return new ArrayList<>(exampleList);
    }

    @Override
    public String toString() {
        return "Student{" + "exampleList=" + exampleList + '}';
    }
}

The console output looks like this: 

Be careful while using Lombok with Spring Data and Hibernate

As previously mentioned, Lombok is very popular among developers. It is commonly used in Spring Entities to make them clean and simple. Entities represent a database model which is often quite complex, therefore losing strict control over those classes may lead to performance issues. 

Consider avoiding @EqualsAndHashCode

Implementation of equals() and hashcode() methods is strongly discussed among the developers’ community. Lombok basic implementation uses every field of class/entity to compare objects. 

public boolean equals(final Object o) {
        if (o == this) {
            return true;
        } else if (!(o instanceof Student)) {
            return false;
        } else {
            Student other = (Student)o;
            if (!other.canEqual(this)) {
                return false;
            } else {
                label47: {
                    Object this$id = this.id;
                    Object other$id = other.id;
                    if (this$id == null) {
                        if (other$id == null) {
                            break label47;
                        }
                    } else if (this$id.equals(other$id)) {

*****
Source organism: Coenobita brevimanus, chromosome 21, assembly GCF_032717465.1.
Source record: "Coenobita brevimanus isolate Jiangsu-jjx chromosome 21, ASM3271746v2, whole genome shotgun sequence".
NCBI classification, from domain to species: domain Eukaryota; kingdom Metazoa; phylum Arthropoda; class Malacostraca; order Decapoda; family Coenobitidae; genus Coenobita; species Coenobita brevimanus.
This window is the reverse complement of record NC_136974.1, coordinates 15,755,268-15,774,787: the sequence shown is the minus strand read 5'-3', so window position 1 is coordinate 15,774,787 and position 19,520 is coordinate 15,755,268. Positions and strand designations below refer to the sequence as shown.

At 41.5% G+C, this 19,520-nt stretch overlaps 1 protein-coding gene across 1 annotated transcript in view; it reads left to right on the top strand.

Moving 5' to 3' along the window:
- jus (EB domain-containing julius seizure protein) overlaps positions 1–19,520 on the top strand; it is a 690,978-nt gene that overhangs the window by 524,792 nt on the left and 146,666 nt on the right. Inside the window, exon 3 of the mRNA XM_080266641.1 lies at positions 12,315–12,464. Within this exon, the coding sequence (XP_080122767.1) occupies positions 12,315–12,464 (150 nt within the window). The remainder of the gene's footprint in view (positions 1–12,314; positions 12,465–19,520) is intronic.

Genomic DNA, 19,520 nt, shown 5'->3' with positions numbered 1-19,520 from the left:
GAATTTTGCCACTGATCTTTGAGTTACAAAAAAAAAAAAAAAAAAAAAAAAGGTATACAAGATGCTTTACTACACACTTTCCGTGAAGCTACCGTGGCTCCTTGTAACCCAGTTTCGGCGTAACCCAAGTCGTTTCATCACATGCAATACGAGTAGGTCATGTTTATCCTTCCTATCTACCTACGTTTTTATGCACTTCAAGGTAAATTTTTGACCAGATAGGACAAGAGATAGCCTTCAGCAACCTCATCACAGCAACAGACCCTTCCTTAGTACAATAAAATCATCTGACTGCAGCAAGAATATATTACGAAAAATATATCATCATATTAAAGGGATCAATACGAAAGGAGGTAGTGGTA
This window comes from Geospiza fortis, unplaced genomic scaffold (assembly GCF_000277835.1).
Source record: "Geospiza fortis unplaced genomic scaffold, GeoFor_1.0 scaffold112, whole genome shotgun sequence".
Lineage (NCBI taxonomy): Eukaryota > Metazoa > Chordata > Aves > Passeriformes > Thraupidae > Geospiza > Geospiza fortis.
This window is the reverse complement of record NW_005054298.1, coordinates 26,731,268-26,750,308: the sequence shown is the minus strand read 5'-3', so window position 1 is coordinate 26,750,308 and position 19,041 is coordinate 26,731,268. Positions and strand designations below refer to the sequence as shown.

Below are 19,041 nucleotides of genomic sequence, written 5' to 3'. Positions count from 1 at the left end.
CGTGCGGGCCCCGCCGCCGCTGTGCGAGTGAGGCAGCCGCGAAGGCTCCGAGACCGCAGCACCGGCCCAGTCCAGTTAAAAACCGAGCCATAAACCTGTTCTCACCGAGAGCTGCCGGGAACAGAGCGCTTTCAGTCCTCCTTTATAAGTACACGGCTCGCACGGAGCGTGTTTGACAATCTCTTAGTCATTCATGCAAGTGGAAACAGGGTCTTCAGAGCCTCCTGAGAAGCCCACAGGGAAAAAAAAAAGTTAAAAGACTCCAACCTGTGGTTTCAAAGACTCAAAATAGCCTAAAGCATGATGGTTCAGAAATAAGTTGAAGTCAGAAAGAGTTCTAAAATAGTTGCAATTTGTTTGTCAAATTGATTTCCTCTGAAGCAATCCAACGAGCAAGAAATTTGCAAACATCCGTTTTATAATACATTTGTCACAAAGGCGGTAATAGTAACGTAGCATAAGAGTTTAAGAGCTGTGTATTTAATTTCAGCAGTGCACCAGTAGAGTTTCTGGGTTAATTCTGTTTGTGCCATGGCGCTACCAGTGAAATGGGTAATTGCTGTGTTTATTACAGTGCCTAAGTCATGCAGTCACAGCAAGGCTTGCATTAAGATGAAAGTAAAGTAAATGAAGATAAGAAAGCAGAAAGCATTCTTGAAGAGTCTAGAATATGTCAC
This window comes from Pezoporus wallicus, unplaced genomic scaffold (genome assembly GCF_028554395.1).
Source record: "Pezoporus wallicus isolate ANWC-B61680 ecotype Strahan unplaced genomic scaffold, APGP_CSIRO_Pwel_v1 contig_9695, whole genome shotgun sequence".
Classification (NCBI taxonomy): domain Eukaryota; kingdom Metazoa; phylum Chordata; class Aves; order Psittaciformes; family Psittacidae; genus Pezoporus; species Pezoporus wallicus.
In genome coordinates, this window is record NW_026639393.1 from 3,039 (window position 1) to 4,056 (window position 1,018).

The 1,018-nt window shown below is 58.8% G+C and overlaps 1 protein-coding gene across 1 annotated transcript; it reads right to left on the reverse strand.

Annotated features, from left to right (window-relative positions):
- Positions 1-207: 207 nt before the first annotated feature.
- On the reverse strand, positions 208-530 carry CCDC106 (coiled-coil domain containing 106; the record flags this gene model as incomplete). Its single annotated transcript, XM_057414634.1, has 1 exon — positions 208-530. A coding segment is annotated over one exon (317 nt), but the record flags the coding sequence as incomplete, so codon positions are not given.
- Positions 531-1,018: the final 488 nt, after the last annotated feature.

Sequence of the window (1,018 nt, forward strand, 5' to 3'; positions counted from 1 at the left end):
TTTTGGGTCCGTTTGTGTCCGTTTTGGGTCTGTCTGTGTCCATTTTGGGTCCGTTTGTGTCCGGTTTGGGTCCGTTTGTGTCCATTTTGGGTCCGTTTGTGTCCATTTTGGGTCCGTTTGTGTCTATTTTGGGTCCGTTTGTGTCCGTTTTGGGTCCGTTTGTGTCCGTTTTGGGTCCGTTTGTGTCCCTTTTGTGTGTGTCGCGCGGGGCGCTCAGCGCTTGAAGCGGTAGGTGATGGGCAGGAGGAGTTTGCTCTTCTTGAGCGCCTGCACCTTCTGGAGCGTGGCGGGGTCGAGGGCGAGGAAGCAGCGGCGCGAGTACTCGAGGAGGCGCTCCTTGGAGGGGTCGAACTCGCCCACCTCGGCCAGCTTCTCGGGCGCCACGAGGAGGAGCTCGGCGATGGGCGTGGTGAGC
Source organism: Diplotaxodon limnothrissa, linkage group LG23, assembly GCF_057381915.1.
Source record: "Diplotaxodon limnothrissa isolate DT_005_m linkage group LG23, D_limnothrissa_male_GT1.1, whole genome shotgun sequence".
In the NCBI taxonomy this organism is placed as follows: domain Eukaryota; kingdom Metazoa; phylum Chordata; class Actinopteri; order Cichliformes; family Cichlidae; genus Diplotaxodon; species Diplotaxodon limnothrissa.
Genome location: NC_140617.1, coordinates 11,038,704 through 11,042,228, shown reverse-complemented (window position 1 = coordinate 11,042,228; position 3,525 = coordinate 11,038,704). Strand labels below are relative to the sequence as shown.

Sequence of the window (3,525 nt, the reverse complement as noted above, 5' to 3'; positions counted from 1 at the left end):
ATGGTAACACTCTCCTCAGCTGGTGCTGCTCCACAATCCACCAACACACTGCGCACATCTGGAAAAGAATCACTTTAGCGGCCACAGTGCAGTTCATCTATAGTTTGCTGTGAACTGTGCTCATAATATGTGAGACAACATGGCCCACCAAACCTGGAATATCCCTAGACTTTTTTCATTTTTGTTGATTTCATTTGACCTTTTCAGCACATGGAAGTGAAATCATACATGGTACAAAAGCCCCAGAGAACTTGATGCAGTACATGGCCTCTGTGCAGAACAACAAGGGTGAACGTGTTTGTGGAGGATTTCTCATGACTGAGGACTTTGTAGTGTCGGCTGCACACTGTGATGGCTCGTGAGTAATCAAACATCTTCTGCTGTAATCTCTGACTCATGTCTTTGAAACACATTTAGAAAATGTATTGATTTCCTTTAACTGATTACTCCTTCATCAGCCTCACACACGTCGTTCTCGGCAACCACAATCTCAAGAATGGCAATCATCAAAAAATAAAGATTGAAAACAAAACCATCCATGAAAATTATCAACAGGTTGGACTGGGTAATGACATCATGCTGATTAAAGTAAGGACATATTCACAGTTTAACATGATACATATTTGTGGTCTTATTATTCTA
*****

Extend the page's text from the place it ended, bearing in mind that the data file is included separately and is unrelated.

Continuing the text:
break label47;
                    }

                    return false;
                }

                Object this$universitySet = this.universitySet;
                Object other$universitySet = other.universitySet;
                if (this$universitySet == null) {
                    if (other$universitySet != null) {
                        return false;
                    }
                } else if (!this$universitySet.equals(other$universitySet)) {
                    return false;
                }

                Object this$detailsSet = this.detailsSet;
                Object other$detailsSet = other.detailsSet;
                if (this$detailsSet == null) {
                    if (other$detailsSet != null) {
                        return false;
                    }
                } else if (!this$detailsSet.equals(other$detailsSet)) {
                    return false;
                }

                return true;
            }
        }
    }

    protected boolean canEqual(final Object other) {
        return other instanceof Student;
    }

    public int hashCode() {
        int PRIME = true;
        int result = 1;
        Object $id = this.id;
        int result = result * 59 + ($id == null ? 43 : $id.hashCode());
        Object $universitySet = this.universitySet;